Women on Boards : the inside story on Norway’s 40% target
Our network in Norway, AIPBW (Association of Profesional and Business Women), recently hosted an event with Hege B. E. Nordstrand, from the Department of Child Welfare and Equality, to discuss the hot topic of women’s representation on the boards of companies listed on Norway’s stock exchange. The International press has made much of Norway ’s “40% women on the board or dissolve” sanction, but what is really the story behind the law?
First, a little history.
Norway has enforced a 40% quota in all public committees since 1985 – yes, twenty years ago!. This target was met by 1997, and today, women hold 44% of seats in such organisations. All political parties (except the inaptly named “progressive” party) have internal rules requiring between 40 and 50% of each gender on electoral lists.
In 1999, a public hearing was launched to debate the issue of gender equality in the private sector, followed by a second hearing in 2001. But the real catalyst was when the then Conservative Minister of Economics took a strong public stance on the issue on the basis that it was just good for business and the economy (see article here). A law was passed in November 2003, giving companies until end 2005 to conform before sanctions were set in place.
So what does the law say?
Who is concerned?: the law covers state owned companies and privately owned public limited companies (there are around 500 on the Norwegian stock exchange). It does NOT apply to privately owned non-listed companies, which are the vast majority of Norwegian companies (over 160 000).
What does the law say?
Companies are required to have at least 33% to 50% of each gender depending on the size of the board (see details in the document attached).
The 40% requirement applies to boards of over 10 members. These percentages are for the shareholder representatives. And for those who wonder, yes, one company did have to search for a male board member to reach the target!
For employee representatives, there should be at least one of each gender, unless there is less than 20% of either sex in the workforce.
Where is the law in the statute books?
The requirement is written into the Public limited companies act, and not the Gender Equality Act. It is simply an additional requirement to the existing control mechanisms for corporate governance.
What are the sanctions?
As of January 1 st 2006 , every new listed company must satisfy this requirement in order to register. Existing companies must conform by end 2007. Much has been made of the “excessive” sanction, company dissolution, in case on non-compliance. In fact, this dissolution sanction exists since 1976 for any company not satisfying statutory requirements such as accounts reporting etc. Ms Nordstrand expected therefore that every company would comply – or go private!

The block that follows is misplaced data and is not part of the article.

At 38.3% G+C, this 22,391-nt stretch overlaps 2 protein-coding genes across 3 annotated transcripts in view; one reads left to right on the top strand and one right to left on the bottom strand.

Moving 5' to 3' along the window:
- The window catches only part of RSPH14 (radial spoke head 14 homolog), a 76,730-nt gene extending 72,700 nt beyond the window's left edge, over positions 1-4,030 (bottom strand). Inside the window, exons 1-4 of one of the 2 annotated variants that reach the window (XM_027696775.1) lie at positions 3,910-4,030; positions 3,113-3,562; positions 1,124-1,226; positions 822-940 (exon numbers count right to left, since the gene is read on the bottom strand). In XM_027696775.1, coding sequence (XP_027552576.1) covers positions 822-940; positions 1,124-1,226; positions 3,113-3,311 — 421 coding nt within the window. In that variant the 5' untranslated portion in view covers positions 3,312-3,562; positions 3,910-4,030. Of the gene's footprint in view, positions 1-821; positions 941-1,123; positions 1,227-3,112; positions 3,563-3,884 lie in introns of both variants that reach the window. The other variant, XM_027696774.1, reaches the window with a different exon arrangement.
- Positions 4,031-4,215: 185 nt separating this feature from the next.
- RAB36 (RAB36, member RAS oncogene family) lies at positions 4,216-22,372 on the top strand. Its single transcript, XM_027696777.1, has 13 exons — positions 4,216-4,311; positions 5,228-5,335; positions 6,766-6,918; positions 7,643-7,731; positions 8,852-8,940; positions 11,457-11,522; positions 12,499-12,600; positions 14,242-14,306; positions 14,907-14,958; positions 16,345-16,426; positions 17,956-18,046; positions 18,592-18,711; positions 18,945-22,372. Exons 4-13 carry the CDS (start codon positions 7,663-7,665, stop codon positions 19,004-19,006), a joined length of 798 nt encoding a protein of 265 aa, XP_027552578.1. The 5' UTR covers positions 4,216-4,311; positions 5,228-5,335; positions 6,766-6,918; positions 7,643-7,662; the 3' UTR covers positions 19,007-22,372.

What are the results?
Despite our rosy picture of equality in Norway , only 13% of the target companies had achieved the requirements of the law by July 2005 and only 16% of the board members were women (this is lower than the EuropeanPWN BoardWomen Monitor figure of 22% since the latter covers only the biggest companies). Six months later, these numbers had progressed to 18% and 18% as the deadline for compliance drew closer, but are still well below the requirement.
What are companies doing?
1. The Confederation of Nowegian Business and Industry (NHO) started a programme called “Female Future”, which ran from 2002 to 2005. CEOs of volunteer companies selected up to three executive women to benefit from boardroom competence training and networking. Over the period, women’s presence on the boards climbed from 6% to 21%. Full details are available in “Women on Boards: Moving Beyond Tokenism”.
2. Several lists of “board ready” women have been put in place:
Professional and executive candidate database for women set up by the National Employment office with over 3500 names
www.nyttstyremedlem.not , a list set up by Innovation Norway with 1000 names of men and women who have been through the organisation’s board training programme “
www.kvinneristyret.no set up by the Norwegian association of lawyers